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To begin, let us have a look at what PVC stands for. Polyvinyl chloride, which is a thermoplastic and is well-known as PVC piping that is used in a variety of applications from residential to industrial use as well as in art and crafts. The material is cost-effective and easy to cut and can be joined together to make a permanent bond in only minutes. To make this bond, a PVC pipe seal is required so you will have to learn how to connect PVC pipe by using PVC pipe glue.
Table of Contents
- 1 Types of PVC Pipe Glue
- 2 How to Glue PVC
- 3 How to Connect PVC Pipe
- 4 Safety Requirements When Gluing PVC Pipe
- 5 Gluing PVC Tricks and Tips
- 6 Frequently asked Questions
Types of PVC Pipe Glue
There are three main types of PVC, that all generally fall under the PVC heading for plastic piping. The first one is polyvinyl chloride, the second is chlorinated polyvinyl chloride (CPVC) and these two are similar in make-up.
The difference is in how they react to temperatures, the CPVC (chlorinated polyvinyl chloride) can withstand much higher temperatures than PVC (polyvinyl chloride), is used more for commercial applications, and is more expensive. Two more specialized or modified PVC products fall under PVC piping, PVC-U, which is unplasticized PVC, PVC-O that enhances the benefits of PVC-U, and PVC-High which is a high impact grade option.
The last type is called acrylonitrile butadiene styrene (ABS) and has a completely different composition. This type of plastic is an opaque thermoplastic polymer and is commonly used in injection molding. Many use the term PVC glue, which could include superglue, however, to permanently bond two pieces of PVC materials, you need what is called cement. A PVC cement creates a chemical bond and merges the two components, whereas glue simply forms a bond.
You can use glue on PVC; however, this would be more for arts and crafts or less demanding applications.
PVC (Polyvinyl Chloride) Cement
This cement is made for PVC piping that falls under 40 and 80 schedules. The lower schedule has thinner walls and can only withstand lower water pressures, while the schedule 80 is thicker and can be used in industrial applications. When applied to the piping, the surface softens and will then harden from a permanent joint or bond. Applications include drains and plumbing pipes, cable insulation amongst others.
Color-Coded PVC Cement
When you are shopping for PVC cement, you might notice that products are labeled in various colors. The type of application determines the correct cement type you need. For example, the transition cement is labeled green, blue labels are for quick setting cement, aqua blue can be used in water or where there are damp conditions and orange is for cold weather uses. Yellow is a one-step cement that does not require a primer for the CPVC cement.
It is, however, always better to apply a primer, which we will be discussing further in this article.
ABS (Acrylonitrile Butadiene Styrene) Cement
ABS cement is specially formulated to work on ABS piping. The cement cannot be used on the other PVC types. The ABS piping is used a lot for drain, waste, and vent applications, also known as DWV. The correct type of cement you use is important, as you do not want pipe joints to weaken or burst.
Transition or general-purpose cement can be used to bond different PVC piping, for example, PVC to ABS. The different pipes are joined without creating an intense chemical reaction that does not produce toxic fumes.
CPVC (Chlorinated Polyvinyl Chloride) Cement
Offering higher performance than the cheaper PVC, CPVC cement will also need to offer more for it to be effective, due to the temperature variations. You will notice that products will display CPVC on the label.
When purchasing, always take note of the consistency, because if it has thickened, this means something is not right and it will not bond properly.
How to Glue PVC
Since PVC is a lightweight, yet durable material, it is commonly used for irrigation, plumbing as well as sewage purposes. The pipes used, are generally white or off-white, and PVC joints are created using a solvent cement or couplings, depending on the materials used and applications. When it comes to residential use, PVC drain pipes are common as they are affordable and easy to use. You should be able to easily repair damaged pipes, but there are times when a piece of piping needs to be replaced.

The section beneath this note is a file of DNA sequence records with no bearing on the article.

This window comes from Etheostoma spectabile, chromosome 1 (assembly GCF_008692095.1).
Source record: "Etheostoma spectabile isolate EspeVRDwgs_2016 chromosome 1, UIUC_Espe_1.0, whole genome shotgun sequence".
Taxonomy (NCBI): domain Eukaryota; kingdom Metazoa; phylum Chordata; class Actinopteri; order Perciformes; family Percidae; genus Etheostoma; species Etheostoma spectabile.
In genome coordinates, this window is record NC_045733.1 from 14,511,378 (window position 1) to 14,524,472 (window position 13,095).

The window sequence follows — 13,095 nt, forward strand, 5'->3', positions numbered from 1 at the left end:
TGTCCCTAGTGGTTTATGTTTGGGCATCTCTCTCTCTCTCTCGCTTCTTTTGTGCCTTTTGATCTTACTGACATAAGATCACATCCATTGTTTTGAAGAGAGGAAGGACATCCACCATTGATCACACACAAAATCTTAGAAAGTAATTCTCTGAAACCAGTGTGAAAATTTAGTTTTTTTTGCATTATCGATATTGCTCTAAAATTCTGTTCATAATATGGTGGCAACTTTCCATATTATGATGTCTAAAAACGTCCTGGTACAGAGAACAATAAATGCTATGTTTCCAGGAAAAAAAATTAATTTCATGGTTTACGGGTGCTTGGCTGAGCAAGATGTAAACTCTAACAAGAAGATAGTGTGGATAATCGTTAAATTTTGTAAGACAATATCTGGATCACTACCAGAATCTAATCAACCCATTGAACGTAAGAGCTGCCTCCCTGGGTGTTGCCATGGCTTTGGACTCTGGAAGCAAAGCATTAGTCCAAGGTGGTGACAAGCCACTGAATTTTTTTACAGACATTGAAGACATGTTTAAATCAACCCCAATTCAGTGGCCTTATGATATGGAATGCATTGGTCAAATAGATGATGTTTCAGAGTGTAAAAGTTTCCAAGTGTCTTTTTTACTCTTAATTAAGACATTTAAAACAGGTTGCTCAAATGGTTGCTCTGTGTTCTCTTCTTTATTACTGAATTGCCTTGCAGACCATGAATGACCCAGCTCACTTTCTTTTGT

When it comes to gluing PVC, you will need a special primer and cement for the job. The solvent cement will create a permanent bond as it forms a chemical reaction that melts the surface and rehardens, merging or ‘welding’ the two PVC pieces together. This will ensure an airtight seal that should be leakproof.
Do you need a primer when applying a PVC pipe seal? In most cases, a primer is necessary before using the PVC pipe cement. The primer prepares the surface, cleans it, and helps to enhance the bond that takes place. In some cases, a mechanical coupling is needed, instead of the PVC pipe cement. For example, when connecting a PVC and ABS plastic pipe.
A medium body primer is great for schedule 40 PVC piping, however, for larger diameter schedule 40 fittings, CPVC piping, as well as for schedule 80 PVC piping, a heavy-duty body primer is recommended.
When gluing PVC joints, the primer is applied externally around the edge of the PVC pipe and also on the inner edge of the PVC joint or fitting. After a few seconds, the PVC pipe cement is applied in the same manner. The pipe is then placed into the fitting and the cement will then be left to fuse and bond. There are two different types, mainly a medium and heavy body primer. The heavy body primer is best used for industrial purposes and costs more.
The PVC primers can be purchased in two colors, clear as well as purple. The purple primer is used as a type of marker, as you can see the purple color. This is useful when it comes to inspections for industrial applications, as a visual check is much easier and quicker to do. Clear primers are best for residential use, where you want things to look neat and tidy. Certain solvent cement brands also offer various options, and some do not require the use of solvents. For example, the Oatey brand Hot Medium Blue Lava PVC Cement and the Rain-R-Shine Medium Blue PVC Cement.
A Summary of PVC Types and Primers
In the table below, you can see a brief summary of the different types of PVC that you may need to glue, and whether a primer is necessary or not.
|Type of PVC||Can you use Primer?|
|PVC (polyvinyl chloride)||✔|
|CPVC (chlorinated polyvinyl chloride)||✔|
How to Connect PVC Pipe
In some cases, simple repairs to PVC piping will not be sufficient and you must replace a section. When dealing with water pipes, you must switch the water off at the mains before you begin any repairs. The first steps require you to measure and cut the pipe to the correct specifications. Dry fitting is always recommended before moving onto the actual gluing PVC pipe process.